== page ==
During early WWII, in Canada, teenage members of an Air Cadet Squadron built and flew an English designed Dagling Primary Glider ... .
April 26, 1998
During early WW II I
lived in Canada where I was a young teen age
member of an Air Cadet
Squadron. We built and flew an English
designed Dagling Primary Glider.
We towed the disassembled glider on
a trailer behind a 1928 Packard
roadster to a rather steeply sloping
hill that had a flat area going back
for a couple of hundred yards
from the crest of the hill. I would guess
the height of the crest
above the meadow at the base of the hill was
roughly 125-175 feet
with about a one-in-eight gradient.
glider was assembled at the base of the hill and then towed to
the top of
the hill by a stripped down Ford Model T car. Meanwhile,
roadster was jacked up and one rear wheel was removed to
make room for
the installation of a plywood drum that would receive
the rope towline as
it wound in.
Because of the layout the winch operator could not
see the glider
when it came time to go. A system of flag signals was
used. A wingtip
runner would select one of three different colored flags
based on the
degree of competance of the student. One flag color would
beginner (me) and the signal would be relayed by a second flag
the crest of the hill to the winch operator down in the meadow at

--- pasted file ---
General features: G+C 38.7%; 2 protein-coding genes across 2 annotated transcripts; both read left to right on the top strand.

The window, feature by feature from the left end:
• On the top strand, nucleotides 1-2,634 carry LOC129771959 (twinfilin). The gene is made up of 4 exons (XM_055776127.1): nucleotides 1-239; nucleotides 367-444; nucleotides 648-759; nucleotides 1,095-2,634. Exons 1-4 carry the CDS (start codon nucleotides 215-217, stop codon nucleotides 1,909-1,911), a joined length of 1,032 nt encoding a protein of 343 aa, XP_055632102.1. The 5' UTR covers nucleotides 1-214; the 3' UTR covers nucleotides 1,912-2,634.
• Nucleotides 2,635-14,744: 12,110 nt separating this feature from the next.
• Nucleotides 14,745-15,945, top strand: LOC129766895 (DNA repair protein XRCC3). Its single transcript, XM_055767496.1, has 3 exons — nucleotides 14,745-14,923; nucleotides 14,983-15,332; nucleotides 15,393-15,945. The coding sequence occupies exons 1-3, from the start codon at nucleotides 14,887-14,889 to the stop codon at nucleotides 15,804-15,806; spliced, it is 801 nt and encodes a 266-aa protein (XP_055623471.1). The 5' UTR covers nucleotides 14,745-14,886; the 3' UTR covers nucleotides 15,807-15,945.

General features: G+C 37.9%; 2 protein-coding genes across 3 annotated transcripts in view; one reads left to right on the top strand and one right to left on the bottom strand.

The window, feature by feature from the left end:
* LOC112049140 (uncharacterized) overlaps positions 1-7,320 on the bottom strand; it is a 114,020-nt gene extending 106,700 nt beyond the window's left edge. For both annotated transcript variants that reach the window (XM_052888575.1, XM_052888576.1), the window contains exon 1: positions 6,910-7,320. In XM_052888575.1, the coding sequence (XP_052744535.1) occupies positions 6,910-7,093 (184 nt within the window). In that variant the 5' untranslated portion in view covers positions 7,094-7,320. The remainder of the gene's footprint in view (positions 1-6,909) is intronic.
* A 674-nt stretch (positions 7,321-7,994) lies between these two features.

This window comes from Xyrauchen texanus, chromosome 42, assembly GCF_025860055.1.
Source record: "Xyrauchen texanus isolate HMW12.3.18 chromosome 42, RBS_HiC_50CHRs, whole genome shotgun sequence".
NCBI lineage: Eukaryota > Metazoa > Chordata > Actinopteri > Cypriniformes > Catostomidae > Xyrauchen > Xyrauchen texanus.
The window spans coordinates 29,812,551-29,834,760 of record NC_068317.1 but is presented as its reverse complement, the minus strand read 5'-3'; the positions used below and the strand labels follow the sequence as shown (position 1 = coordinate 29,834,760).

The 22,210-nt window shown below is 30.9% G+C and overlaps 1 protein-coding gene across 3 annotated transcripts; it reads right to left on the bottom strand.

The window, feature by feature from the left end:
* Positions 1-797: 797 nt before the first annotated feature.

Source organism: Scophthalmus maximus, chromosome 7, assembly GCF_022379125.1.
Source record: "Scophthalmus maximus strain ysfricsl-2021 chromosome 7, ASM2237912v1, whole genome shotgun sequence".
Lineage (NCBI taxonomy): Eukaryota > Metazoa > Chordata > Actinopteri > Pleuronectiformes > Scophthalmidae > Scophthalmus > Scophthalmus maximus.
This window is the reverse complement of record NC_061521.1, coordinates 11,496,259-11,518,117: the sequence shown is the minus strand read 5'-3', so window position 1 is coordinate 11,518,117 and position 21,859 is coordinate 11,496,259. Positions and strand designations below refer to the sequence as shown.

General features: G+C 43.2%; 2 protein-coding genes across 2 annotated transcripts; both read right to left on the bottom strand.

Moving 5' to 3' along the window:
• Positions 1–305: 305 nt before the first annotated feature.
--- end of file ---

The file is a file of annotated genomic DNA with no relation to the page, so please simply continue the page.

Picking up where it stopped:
bottom of the hill.
The beginner was then given a tow at a
speed just fast enough to
have aileron control. This would allow the
student to learn to
balance the glider as it slid along through the
grass. The tow of
course was terminated well before the crest of the
hill. The second
different colored flag would be used for more advanced
would give them enough speed to lift off and fly in ground
a short spurtagain stopping before the crest of the hill.
and final colored flag was used as a signal to all that here we
an accomplished aviator type who was to have bestowed upon him a tow that would truly launch him so that usually by the passing of the
of the hill the glider would have I guess perhaps two hundred
agland then would continue the climb to perhaps a release of
fifty or so above the base of the meadow. No soaring ever took
was all down hill literally.
When my turn came for my initial
"indoctrination tow" there was a
screw-up in the flag signalling or
interpretation thereof. I got the
number three type towa most hearty
send off sent me swooping over
the brow of the hill. I vividly recall the
sudden sweeping panorama
of the meadow below and the tiny (to me darn
The glider was pitching and porpoising in
what I now know was the
product of PIO. I do not believe I released the
tow, I think it
released all on its own-probably because of the degree
of pitch- up
I was attaining. Right after the release, the glider mushed
series of stalls and somewhat partial recoveriesall made
tangent to the face of the hill. Somehow the wings stayed fairly level and the stalls were not deep enough to precipate a spin
entryall luck, NO skill!!
The arrival at the base of the hill was strong
enough to break
almost all the landing wires that radiated to all points
structure from a central king post mounted above the wing center section.
This adventure was my first instructional (??) session,
solo flight and only accident that I will admit to in over fifty
years and fifteen thousand logged hours! Incidentally, the broken landing wires made from about 1/8" piano wire were replaced from a
roll of wire in the rumble seat of the Packard, the airframe was
back into rig and was flying again within an hour or so!!